Thursday, September 30, 2010

Oil: more Hoarding in Plain Sight?

- by New Deal democrat

Back when Oil was over $100/barrel, I wrote an article entitled "Hoarding in Plain Sight", suggesting that part of the tightness in the Oil market was governments the world over adding to their strategic oil reserves (a program which Bush had begun at the end of 2006 and continued until the very top of the market - with his typical business acumen /snark).

It appears that the idea of Peak Oil has penetrated business decisions sufficiently that substantial amounts are being hoarded again, not by governments this time but by private energy firms.

Here is the graph of gasoline stocks published yesterday by the Department of Energy:

As you can see, from last autumn through this spring, stocks were running about 5% higher and outside of their normal range. In the last couple of months, this additional storage of gasoline has increased to about 10% above normal.

The reason for this appears to be the belief that the economy will expand sufficiently within the next year to justify prices about $10 higher a barrel (over $85) than they are now, as measured by futures contracts at the Chicago Mercantile Exchange. Interest rates are so low that speculators can make a profit even though they must pay for a year's worth of storage, according to Seeking Alpha:
ConocoPhillips paying $41,000 a day to keep a storage tanker capable of holding 3 million barrels of oil floating in the Gulf of Mexico .... [It] is just one of hundreds of oil tankers sitting idle in waters around the world, as energy companies and investment banks await higher prices for crude.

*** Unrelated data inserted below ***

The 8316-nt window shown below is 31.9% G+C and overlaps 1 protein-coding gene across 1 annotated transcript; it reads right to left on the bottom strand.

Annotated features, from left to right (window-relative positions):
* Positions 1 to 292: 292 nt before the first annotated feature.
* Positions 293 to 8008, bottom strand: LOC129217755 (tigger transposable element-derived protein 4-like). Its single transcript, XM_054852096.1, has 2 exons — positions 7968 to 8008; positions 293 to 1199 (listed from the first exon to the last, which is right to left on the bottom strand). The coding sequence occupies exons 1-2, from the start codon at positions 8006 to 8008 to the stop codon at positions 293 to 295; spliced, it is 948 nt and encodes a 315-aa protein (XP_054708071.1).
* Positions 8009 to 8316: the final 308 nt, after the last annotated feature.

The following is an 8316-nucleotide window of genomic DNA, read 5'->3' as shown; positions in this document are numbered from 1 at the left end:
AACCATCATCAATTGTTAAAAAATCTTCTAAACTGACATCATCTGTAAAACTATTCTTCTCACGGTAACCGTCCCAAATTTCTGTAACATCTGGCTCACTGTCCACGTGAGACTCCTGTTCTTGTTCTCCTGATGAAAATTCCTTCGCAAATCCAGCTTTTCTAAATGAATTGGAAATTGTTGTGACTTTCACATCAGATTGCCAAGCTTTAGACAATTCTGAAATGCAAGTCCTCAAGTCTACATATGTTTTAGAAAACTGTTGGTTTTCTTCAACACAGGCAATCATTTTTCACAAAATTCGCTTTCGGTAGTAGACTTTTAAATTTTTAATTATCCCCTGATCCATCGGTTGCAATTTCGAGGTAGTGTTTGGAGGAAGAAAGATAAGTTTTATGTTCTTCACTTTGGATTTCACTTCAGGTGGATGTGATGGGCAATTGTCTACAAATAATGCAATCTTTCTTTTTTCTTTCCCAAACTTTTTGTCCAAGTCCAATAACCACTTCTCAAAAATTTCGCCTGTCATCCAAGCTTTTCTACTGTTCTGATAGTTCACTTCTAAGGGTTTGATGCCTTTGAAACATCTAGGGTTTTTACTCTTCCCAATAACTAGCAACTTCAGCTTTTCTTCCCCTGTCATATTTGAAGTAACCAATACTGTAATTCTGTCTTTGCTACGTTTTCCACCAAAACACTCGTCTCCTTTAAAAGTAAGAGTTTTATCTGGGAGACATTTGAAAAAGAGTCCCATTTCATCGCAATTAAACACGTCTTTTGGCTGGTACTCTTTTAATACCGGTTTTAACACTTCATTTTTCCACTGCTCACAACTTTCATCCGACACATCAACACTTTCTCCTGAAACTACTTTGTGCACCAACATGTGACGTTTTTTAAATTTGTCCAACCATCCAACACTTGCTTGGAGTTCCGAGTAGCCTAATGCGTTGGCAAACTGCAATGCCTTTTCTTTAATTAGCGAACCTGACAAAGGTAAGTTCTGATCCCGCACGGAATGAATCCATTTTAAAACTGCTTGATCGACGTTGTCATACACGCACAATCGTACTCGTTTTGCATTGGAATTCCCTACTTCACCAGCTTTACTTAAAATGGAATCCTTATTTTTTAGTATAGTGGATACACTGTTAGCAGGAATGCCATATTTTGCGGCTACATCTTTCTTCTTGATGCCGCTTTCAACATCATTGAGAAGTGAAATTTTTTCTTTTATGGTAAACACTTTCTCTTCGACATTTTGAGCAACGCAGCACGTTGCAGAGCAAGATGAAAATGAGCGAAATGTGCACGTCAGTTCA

.... [T]raders expect prices to surge higher next year as growth solidifies. That's why contracts for crude set to be delivered six months from now are worth more than crude at its current prices - an anomaly known as "contango." Thus, speculators such as ConocoPhilips are willing to pay a premium to keep large quantities of oil idle at sea in the hopes of selling the cargo next year for a higher price.

The price advantage to buy and hold crude more than doubled to $5.76 a barrel last month from $2.60 at the end of July....

Falling tanker rates and low-cost financing also have contributed to the contango by making it less costly to store oil for long periods of time. The cost of storing a barrel of oil offshore has dropped 24% this year....
The problem with this is, as we have seen as recently as this spring, such a price is sufficiently close to the 4% of GDP mark (now about $90/barrel) that for the last 60 years has served to choke off growth in the the US economy and caused it to stall. In other words, even if the bet is correct, it probably won't be for very long.

This overhang of excess stocks may paradoxically put a lid on US gasoline prices. Should the economy not grow as expected, these gasoline stocks may have to be liquidated at least in large part, thereby driving gasoline prices down.